Local football will take the first step towards a return to action next week, after clubs in the top two divisions received permission from the government to restart training on Monday (August 10).
Teams in Argentina have been banned from organising training sessions or matches for almost five months now, amid restrictions put in place to tackle the spread of Covid-19 in the country.
President Alberto Fernández's government announced Tuesday a host of safety and health protocols that teams must take in order for training to resume, while granting permission for teams in the top top tiers to return to the training pitches.
The rules therefore only apply to teams in the Primera División and Primera Nacional for now. Teams playing in the regional Copa Libertadores tournament – South America's equivalent of the Champions League – and can restart as of Monday, with the rest having to wait until September 2.
That means players from Boca Juniors, River Plate, Racing, Defensa y Justicia and Tigre will be the first to lace up their boots and take to the field.
During a meeting held at the Casa Rosada – led by Cabinet Chief Santiago Cafiero, Health Minister Ginés González García and Tourism and Sports Minister Matías Lammens – officials laid out the new protocols to Argentine Football Association (AFA) President Claudio 'Chiqui' Tapia and AFA Secretary Víctor Blanco.
Initially, players will only be able to train in groups of six at a time, with only physical fitness work permitted face-to-face. Social distancing measures must be enforced during sessions, with footballers expected to severely limit their time shared in changing rooms. A host of other sanitary measures, such as the frequent use of alcohol hand santising gel and regular temperature checks, must also be followed. AFA has committed to acquiring the necessary equipment for testing purposes, which it says it will distribute among the clubs.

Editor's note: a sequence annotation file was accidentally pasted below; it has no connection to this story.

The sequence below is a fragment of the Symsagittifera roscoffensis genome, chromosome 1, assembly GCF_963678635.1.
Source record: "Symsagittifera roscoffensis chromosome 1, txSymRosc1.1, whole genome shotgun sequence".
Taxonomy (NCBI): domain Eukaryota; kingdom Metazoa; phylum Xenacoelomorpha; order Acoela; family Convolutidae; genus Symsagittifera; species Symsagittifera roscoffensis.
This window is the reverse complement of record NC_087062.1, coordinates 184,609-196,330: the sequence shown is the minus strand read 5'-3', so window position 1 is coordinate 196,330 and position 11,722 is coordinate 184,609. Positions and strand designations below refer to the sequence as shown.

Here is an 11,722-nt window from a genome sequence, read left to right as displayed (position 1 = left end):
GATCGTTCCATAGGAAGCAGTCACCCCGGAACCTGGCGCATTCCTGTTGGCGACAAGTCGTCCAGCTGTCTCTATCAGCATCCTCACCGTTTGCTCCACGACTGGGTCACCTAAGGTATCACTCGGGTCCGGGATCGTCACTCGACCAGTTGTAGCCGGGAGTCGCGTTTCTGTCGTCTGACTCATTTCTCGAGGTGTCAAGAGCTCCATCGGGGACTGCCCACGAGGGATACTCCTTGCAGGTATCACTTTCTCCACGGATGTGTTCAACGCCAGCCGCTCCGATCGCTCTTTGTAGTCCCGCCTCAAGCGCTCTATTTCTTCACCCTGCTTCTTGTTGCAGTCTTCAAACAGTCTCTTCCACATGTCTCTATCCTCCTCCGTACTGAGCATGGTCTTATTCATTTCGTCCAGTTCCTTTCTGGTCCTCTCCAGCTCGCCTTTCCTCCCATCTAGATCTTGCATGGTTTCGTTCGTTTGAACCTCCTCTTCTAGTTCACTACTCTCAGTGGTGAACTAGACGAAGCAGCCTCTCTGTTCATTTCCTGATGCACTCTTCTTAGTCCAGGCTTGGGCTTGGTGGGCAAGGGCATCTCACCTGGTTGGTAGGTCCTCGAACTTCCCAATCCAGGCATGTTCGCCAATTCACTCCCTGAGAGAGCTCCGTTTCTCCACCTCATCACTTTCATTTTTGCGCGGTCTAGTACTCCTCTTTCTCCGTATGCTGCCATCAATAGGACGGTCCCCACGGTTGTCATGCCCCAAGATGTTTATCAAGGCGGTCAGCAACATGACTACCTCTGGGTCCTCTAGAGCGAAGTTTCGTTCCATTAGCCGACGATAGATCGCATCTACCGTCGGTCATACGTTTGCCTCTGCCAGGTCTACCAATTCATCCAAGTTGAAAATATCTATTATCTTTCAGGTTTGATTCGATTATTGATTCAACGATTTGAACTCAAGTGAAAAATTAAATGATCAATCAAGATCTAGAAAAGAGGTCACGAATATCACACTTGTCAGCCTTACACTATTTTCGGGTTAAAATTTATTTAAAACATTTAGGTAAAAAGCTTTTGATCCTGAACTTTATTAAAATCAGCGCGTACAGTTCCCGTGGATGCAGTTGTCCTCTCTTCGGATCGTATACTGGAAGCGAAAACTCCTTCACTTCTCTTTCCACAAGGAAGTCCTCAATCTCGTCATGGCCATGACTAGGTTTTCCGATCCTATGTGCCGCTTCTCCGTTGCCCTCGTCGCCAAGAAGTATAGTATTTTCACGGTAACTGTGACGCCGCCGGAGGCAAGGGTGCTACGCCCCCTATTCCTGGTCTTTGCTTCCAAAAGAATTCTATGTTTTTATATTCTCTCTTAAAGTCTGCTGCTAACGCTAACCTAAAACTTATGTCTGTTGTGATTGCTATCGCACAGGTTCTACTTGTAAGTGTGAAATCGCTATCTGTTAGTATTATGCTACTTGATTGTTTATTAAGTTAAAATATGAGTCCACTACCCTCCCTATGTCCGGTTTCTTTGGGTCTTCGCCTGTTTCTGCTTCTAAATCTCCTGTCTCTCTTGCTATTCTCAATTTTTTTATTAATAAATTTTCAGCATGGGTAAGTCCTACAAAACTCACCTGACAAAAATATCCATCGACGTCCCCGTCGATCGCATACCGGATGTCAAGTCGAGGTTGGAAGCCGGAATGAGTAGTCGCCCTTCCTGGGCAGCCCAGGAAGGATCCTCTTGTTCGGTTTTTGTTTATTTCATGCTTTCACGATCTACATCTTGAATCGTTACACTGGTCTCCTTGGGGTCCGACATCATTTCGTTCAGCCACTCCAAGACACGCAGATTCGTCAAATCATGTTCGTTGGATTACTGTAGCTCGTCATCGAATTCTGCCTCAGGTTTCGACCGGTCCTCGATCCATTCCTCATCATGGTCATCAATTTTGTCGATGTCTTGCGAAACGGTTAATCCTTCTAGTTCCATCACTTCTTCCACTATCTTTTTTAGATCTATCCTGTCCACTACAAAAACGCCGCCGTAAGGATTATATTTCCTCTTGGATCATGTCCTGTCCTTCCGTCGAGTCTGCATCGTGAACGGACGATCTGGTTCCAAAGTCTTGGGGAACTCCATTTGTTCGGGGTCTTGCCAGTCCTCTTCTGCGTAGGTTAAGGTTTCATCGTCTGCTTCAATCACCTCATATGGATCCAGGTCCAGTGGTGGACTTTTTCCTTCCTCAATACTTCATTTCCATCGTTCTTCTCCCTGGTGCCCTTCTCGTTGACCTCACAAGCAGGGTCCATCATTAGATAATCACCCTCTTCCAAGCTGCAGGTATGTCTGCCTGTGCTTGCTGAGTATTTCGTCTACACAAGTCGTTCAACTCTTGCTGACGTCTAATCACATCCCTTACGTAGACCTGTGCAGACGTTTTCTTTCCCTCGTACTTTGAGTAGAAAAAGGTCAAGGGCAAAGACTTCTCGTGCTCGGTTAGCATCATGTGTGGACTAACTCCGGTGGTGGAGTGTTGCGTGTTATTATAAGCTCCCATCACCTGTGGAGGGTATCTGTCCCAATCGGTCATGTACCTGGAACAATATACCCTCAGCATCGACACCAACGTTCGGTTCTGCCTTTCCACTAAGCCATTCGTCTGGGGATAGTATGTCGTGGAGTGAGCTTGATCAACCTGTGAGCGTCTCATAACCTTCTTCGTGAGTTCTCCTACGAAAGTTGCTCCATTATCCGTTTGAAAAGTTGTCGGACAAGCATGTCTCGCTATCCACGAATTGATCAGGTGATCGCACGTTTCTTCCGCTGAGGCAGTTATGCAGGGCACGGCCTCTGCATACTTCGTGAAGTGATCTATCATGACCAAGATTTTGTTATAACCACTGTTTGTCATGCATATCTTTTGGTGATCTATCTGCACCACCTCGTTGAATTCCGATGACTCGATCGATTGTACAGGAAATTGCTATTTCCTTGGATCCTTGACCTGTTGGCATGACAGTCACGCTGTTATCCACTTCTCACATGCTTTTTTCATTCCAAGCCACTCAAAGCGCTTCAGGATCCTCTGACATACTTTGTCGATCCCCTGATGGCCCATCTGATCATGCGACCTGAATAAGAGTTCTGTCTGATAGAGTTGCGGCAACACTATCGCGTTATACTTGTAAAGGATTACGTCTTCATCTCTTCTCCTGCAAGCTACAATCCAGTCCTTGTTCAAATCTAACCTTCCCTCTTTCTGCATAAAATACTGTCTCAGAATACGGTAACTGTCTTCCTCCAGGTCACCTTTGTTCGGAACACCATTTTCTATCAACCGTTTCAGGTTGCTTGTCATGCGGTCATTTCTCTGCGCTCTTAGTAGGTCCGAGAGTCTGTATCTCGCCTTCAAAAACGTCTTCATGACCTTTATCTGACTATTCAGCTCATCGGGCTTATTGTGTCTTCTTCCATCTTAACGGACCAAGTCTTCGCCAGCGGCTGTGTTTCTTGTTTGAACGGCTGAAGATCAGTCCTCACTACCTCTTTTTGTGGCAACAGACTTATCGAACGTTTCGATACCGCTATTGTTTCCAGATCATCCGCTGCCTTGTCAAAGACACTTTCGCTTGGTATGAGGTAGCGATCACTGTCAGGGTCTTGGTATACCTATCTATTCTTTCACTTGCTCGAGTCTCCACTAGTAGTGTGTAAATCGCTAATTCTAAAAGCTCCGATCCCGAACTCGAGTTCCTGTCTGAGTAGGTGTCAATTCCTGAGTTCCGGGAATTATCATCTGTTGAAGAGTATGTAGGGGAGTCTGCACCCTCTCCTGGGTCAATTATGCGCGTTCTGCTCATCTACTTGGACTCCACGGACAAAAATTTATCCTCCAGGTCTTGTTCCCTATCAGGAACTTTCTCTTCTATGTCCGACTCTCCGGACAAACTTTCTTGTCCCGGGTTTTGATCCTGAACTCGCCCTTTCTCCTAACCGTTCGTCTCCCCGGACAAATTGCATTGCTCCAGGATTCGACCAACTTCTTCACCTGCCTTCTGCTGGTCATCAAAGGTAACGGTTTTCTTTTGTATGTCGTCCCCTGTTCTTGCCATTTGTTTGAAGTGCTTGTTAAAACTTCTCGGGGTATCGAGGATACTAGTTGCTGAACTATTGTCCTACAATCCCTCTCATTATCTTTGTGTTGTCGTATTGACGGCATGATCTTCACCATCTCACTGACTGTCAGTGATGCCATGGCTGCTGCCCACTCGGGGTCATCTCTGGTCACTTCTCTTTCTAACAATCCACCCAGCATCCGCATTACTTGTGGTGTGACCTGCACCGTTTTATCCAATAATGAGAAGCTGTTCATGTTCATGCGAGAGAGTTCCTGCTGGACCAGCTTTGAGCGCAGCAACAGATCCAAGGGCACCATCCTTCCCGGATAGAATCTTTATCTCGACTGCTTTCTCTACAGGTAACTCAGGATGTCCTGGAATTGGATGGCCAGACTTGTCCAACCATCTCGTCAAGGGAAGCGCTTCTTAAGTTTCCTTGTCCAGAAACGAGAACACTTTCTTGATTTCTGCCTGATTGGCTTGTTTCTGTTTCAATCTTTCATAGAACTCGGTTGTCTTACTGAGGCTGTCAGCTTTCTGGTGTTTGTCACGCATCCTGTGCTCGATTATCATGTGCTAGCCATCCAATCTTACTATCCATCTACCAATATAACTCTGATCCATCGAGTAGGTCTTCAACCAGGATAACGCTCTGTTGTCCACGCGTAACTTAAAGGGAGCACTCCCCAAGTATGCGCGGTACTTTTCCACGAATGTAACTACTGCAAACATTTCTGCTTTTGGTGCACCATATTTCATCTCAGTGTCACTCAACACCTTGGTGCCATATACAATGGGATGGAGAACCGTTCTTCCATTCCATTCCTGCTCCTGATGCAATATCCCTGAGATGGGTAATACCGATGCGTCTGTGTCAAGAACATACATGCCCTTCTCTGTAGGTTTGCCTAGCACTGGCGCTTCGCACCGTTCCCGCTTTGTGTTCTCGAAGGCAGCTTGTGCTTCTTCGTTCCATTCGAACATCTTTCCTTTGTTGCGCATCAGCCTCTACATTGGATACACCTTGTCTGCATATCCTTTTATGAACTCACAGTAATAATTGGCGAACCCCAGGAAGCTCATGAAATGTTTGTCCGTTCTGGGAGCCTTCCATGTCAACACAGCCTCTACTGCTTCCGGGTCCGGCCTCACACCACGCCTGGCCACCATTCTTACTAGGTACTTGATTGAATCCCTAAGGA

Despite the new rules, there is no official scheduled return date for the return of league matches in the top two flights. There is also the question of the Copa Superliga, which started in March and then postponed before the first round of fixtures had even finished.
The main focus of pressure on the government, however, was in the restart of the Copa Libertadores, which was suspended in mid-March. The five Argentine teams competing in the tournament will have little more than a month to get up to speed, with River Plate due to play on September 17. Most of their regional rivals have already restarted training, with teams in Brazil and Paraguay playing matches.
Speculation in the local press suggests that the teams competing in the Libertadores will eventually adopt a set pre-season training schedule, which may even see some players live in isolation in a form of "sanitary bubble," to ensure players don't become infected with Covid-19.
President Alberto Fernández has questioned the participation of local clubs in the tournament, which will see teams travel to cities across the region for matches. Speaking last week, the Peronist leader said he was concerned by plans to restart the tournament, expressing fears for players who could become infected during trips, especially to Brazil.
“Football is a business, it moves money – I understand all that,” he added. “But you have to put yourself in the head and body of that player who has to go home and live with their parents, with all those fears hanging over them.”
"The only concern they have is that if they catch it, they could infect their parents and it is they who do not want to be at risk," said the Peronist leader.
"I wonder, to that player who feels that, do we have to demand that he goes to play a football game in the epicentre of the pandemic? Because right now, the epicentre is South America," said Fernández.